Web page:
An excerpt from another Mecca of Junk story I’m working on:
It was Saturday and the floors of the shop were packed with weekend tourists and left-over college students. I hadn’t been expecting such a rush, what with the snow and spring break, but the gods of ancient stuff must have been smiling on the Mecca and here I was, coffee in hand, watching old ladies outmaneuver one another with their elbows. It was amusing to watch them fighting so desperately over their figurines and doodads. I wondered if it was their increasing understanding of the coming end that caused them to pursue their treasures with such ferocity. A word to the wise: never, ever get in the way of an old lady who wants a miniature china cat.
I ambled back through the booths, nodding at vendors and picking up the occasional scarf or pillow which had fallen, unseen, into the path of the oncoming shoppers. Everyone seemed happy with the steady stream of customers so I headed back to the register. The line was dwindling down when a small woman in a crocheted sweater scooted to the side of the counter and laid her ice-cold hands on my arm.
“Please,” she said, glancing furtively around, “please, I can’t find my husband anywhere. I think someone took him!”
I snorted. I couldn’t help myself. I covered it with a fit of fake coughing and then waved my boss over to cover the counter. After a short conversation, we realized that the woman was serious and I called the non-emergency police line. Officer Mike Barry, who patrolled the main street in the evenings, assured us that he would be over as soon as possible. He sounded excited, probably hoping someone had kidnapped a little old man. Anything is better than handing out parking tickets and snooping around the walking paths to make sure dog owners clean up after their pets.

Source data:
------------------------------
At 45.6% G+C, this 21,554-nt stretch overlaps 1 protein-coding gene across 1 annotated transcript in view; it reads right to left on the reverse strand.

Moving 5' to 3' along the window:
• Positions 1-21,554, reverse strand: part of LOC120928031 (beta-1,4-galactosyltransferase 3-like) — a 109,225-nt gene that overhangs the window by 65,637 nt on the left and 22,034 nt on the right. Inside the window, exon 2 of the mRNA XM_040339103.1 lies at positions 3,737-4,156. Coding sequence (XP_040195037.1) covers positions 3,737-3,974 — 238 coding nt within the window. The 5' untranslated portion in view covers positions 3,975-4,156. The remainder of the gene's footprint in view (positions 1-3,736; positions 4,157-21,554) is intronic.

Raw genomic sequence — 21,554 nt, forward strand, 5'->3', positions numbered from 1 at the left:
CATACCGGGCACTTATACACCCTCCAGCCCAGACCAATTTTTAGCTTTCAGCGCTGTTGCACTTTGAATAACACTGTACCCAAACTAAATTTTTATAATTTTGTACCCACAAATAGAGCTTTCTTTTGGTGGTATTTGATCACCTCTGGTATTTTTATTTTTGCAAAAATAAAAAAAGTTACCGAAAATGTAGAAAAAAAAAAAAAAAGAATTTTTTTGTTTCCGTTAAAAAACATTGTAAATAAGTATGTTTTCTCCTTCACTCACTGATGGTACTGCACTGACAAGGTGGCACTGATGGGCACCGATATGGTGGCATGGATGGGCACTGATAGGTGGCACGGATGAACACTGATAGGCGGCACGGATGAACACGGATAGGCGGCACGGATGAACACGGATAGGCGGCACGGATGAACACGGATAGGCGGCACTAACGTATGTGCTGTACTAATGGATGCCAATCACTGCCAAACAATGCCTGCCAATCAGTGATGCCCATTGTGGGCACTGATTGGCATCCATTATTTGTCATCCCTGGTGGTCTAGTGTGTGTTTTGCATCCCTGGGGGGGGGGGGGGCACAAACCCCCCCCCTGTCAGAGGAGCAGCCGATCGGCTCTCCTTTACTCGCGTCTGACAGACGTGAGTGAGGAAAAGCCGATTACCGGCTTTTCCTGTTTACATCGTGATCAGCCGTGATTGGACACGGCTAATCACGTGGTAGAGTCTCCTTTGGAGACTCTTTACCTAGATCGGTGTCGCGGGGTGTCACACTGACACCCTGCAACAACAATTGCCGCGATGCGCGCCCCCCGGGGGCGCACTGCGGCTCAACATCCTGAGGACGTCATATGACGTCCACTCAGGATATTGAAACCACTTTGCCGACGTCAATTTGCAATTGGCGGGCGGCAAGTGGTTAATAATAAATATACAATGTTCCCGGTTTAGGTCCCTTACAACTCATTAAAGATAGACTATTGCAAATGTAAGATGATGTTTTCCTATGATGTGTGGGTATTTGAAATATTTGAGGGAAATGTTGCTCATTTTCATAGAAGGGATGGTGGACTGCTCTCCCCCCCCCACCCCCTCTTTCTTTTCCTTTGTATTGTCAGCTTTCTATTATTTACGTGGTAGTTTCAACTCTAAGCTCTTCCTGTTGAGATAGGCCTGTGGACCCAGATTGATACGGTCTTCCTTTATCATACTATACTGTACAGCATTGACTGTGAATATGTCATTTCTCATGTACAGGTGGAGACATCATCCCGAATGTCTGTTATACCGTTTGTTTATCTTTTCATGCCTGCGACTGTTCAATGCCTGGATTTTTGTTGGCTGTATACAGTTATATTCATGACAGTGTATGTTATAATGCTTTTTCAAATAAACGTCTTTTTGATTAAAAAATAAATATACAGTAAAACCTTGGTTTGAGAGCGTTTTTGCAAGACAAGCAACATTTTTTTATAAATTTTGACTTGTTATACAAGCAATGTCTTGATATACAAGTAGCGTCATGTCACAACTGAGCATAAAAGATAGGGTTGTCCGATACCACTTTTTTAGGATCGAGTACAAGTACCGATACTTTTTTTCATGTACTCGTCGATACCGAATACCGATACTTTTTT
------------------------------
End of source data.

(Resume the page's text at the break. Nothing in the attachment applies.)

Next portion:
I led the little lady towards the office at the back of the first floor, stopping only long enough to refill my coffee. I figured Mike would want to talk to her in private. She sank slowly onto the hard plastic chair which rocked with each shift of her body. She had pulled an embroidered handkerchief from her pocket and was dabbing at her eyes behind her thick-framed glasses. There was a small bubble of mucus that was slowly making its way down her top lip and I found myself mesmerized by the shining trail it left behind, like a slug across cucumbers. She was talking and I nodded, tuning in.
“Jasper and I come here every Saturday,” she said, “ever since we were married. Of course, when he got sick, that made things more difficult – ” She broke off as Officer Barry arrived, hands on his wide utility belt which looked tiny compared to his enormous girth now filling the office doorway.
“You the bird who’s missing her husband?” he asked, gruffly.
I shot him a look. He acknowledged my judgement with a slight coloring of his massive neck and rocked back on his heels.
“No offense,” he added.
Copyright © 2015 Katharine Brown.